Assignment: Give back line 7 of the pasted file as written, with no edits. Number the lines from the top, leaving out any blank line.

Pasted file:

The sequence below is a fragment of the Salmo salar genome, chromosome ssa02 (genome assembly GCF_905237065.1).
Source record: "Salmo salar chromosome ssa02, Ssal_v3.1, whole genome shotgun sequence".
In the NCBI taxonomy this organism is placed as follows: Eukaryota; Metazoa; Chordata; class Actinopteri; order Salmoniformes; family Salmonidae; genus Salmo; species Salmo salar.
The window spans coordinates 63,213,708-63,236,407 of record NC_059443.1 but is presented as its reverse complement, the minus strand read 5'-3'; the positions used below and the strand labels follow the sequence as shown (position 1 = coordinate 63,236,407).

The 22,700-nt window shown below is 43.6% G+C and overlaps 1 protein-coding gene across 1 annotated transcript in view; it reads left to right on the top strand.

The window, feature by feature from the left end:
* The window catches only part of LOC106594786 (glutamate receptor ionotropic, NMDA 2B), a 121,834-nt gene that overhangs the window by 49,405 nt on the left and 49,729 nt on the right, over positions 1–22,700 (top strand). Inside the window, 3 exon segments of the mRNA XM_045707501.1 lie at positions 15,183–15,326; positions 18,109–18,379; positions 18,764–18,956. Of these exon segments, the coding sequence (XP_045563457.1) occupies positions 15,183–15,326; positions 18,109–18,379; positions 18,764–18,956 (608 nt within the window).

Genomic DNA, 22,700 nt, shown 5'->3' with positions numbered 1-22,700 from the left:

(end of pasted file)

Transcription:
* The window catches only part of LOC106594786 (glutamate receptor ionotropic, NMDA 2B), a 121,834-nt gene that overhangs the window by 49,405 nt on the left and 49,729 nt on the right, over positions 1–22,700 (top strand). Inside the window, 3 exon segments of the mRNA XM_045707501.1 lie at positions 15,183–15,326; positions 18,109–18,379; positions 18,764–18,956. Of these exon segments, the coding sequence (XP_045563457.1) occupies positions 15,183–15,326; positions 18,109–18,379; positions 18,764–18,956 (608 nt within the window).